The city has officially responded to a lawsuit against the expanded Special Improvement District (SID), brought by a group of business owners.
There’s nothing earth-shattering in the response, the city basically denied all seven counts brought by Friends of Rahway Business, LLC:
- Lack of adequate notice; plaintiffs argue that many property owners did not receive adequate notice when Ordinance 42-14, to expand the SID, was introduced in November and passed in December.
- Non-contiguous SID; properties added to the SID are not contiguous, either to the pre-existing SID, nor for the most part to each other, and there is no legislative authorization which would allow a governing body to create a scattered-site SID.
- Lack of budgetary documents; plaintiffs argue that the SID has been out of compliance with state law for a significant period of time by not making information available about its budget, money received and spent. City Council, they claim, did not have sufficient financial and budgetary information because the SID and Arts District board “did not produce it, to allow an informed decision about enlarging the SID or designating the entity that would administer it.”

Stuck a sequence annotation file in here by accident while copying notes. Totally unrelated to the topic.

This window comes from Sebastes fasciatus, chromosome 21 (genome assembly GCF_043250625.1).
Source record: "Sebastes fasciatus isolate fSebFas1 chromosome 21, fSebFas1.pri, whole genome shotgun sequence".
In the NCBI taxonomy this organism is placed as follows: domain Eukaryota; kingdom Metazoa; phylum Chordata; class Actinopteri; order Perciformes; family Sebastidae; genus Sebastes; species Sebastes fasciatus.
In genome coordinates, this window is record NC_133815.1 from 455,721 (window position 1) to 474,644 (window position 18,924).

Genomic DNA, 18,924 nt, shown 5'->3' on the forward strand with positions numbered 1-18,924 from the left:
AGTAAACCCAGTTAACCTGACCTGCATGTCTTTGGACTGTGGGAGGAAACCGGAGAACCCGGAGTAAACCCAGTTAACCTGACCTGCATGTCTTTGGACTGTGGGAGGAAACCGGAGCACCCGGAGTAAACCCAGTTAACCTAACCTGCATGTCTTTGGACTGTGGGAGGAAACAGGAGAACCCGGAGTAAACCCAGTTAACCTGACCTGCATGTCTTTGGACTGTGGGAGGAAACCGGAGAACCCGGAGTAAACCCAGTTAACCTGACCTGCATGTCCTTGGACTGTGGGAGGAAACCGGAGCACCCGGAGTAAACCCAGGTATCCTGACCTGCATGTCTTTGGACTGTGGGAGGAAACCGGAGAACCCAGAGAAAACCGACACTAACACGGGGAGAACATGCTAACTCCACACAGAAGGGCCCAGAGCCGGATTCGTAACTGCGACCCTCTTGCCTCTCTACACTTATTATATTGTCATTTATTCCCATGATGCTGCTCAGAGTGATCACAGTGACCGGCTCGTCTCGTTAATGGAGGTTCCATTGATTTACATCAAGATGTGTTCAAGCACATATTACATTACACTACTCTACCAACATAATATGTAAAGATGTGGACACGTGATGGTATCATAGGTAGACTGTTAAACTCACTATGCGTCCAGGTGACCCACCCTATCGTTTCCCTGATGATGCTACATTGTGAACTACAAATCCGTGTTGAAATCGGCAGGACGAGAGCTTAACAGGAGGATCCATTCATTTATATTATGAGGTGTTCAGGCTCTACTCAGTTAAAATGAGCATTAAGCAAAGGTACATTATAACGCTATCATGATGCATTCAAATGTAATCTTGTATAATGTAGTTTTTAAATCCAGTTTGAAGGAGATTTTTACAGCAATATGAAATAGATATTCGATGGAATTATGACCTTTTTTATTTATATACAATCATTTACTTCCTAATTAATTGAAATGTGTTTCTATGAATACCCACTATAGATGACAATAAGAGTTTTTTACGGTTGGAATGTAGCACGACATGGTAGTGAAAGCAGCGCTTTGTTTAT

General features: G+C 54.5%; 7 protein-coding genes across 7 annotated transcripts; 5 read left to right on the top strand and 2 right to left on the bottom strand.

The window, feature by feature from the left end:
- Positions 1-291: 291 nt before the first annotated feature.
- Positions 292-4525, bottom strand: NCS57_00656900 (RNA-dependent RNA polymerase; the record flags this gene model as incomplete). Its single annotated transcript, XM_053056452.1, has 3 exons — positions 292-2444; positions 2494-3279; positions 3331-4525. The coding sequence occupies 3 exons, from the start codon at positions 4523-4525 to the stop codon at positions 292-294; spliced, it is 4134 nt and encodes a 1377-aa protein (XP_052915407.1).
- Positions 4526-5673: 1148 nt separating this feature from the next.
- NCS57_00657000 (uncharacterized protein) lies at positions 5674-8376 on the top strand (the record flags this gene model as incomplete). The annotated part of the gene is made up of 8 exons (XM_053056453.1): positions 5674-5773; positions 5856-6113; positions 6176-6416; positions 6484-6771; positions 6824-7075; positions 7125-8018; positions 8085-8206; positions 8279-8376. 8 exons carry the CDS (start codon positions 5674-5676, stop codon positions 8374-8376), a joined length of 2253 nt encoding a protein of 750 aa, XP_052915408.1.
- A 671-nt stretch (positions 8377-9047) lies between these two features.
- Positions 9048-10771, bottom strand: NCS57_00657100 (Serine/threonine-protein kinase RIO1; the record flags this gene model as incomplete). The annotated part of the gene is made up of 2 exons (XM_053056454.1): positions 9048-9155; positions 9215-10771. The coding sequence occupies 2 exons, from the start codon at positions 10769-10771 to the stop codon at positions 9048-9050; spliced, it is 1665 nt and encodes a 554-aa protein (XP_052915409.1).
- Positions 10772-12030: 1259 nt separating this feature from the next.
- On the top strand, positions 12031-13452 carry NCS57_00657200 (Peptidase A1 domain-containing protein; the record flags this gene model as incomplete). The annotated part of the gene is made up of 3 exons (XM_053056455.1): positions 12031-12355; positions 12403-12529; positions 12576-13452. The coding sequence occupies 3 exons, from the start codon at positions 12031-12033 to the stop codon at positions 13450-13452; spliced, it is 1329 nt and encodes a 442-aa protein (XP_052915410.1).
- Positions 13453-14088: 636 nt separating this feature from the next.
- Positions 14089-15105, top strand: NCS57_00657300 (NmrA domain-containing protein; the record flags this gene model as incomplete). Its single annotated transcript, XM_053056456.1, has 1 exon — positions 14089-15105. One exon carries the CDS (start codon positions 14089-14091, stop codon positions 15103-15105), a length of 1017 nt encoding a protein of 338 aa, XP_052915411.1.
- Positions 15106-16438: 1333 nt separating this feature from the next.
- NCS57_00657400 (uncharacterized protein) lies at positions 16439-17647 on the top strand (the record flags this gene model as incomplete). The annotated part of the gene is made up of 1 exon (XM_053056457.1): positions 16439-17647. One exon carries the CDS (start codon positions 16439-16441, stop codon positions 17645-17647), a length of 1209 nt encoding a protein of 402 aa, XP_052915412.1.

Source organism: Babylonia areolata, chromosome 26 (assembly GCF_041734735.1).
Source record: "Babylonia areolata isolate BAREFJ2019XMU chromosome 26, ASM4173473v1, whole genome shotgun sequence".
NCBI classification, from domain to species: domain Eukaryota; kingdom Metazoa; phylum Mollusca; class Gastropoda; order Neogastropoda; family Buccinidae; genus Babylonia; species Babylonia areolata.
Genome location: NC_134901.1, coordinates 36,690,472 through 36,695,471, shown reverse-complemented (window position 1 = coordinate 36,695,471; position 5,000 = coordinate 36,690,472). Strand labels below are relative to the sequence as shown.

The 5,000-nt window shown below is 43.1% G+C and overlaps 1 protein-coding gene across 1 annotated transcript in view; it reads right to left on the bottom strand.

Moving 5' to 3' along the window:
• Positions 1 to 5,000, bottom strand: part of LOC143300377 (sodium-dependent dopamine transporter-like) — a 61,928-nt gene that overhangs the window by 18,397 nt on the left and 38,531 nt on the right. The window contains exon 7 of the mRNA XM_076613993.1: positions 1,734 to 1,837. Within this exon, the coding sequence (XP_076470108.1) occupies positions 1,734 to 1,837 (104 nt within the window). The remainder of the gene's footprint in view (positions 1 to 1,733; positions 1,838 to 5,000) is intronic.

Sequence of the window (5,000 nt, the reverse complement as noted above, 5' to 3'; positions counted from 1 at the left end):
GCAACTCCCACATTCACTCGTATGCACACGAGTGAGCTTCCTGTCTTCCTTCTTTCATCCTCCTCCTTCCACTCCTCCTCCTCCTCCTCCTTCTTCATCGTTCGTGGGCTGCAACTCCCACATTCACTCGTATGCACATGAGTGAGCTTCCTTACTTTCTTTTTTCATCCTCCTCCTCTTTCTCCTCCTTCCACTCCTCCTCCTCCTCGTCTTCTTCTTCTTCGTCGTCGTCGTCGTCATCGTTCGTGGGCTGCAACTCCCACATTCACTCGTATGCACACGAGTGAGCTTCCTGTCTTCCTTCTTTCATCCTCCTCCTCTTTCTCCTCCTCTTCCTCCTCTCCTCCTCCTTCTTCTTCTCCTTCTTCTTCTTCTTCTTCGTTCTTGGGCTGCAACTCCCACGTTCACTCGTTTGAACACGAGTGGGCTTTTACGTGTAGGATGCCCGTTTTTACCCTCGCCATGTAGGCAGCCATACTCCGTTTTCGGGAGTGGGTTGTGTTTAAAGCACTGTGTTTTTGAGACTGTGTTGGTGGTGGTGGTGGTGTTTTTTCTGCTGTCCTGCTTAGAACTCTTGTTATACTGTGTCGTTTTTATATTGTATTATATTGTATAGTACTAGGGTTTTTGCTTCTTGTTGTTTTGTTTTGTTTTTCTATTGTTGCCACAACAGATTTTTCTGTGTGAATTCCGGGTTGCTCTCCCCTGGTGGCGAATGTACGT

- Spot zoning; plaintiffs argued that creation of a non-contiguous SID where affected properties are scattered over a large area, is akin to “spot zoning” — which is not valid in New Jersey — “wherein individual properties are zoned as someone wants them to be, but without relation to what the zoning is around them. “
- Violation of state-imposed 2 percent property tax cap; plaintiffs believe it’s “highly probable” that the increase in property taxes would be excessive and violate the state-imposed 2-percent cap. The ordinance, they argue, “has no other purpose than to facilitate the increased tax bills for these property owners.”
- Exclusion of some properties in the enlarged SID; plaintiffs describe the enlargement of the SID as “overinclusive,” including properties that do not appear to have the commercial use characteristics, notably commercial use, but also “underinclusive,” because its omits mixed-use buildings containing residential as well as business uses. The plaintiffs allege that would be “fundamentally unfair, not only to the property owners being included, but to those who would pay a greater amount of taxes because of the exclusion of similar properties.”
- Constitutional violations. The ordinance, according to plaintiffs, violates the rights of affected property owners to both procedural and substantive due process of affected property owners.
The city’s attorneys filed their response to the complaint on March 10 in Union County Superior Court. The entire 17-page document can be accessed here. and the original complaint filed by Friends of Rahway Business, LLC, can be found here.
Here’s a good primer on SIDs and BIDs and the types of things that they do: What Is a BID?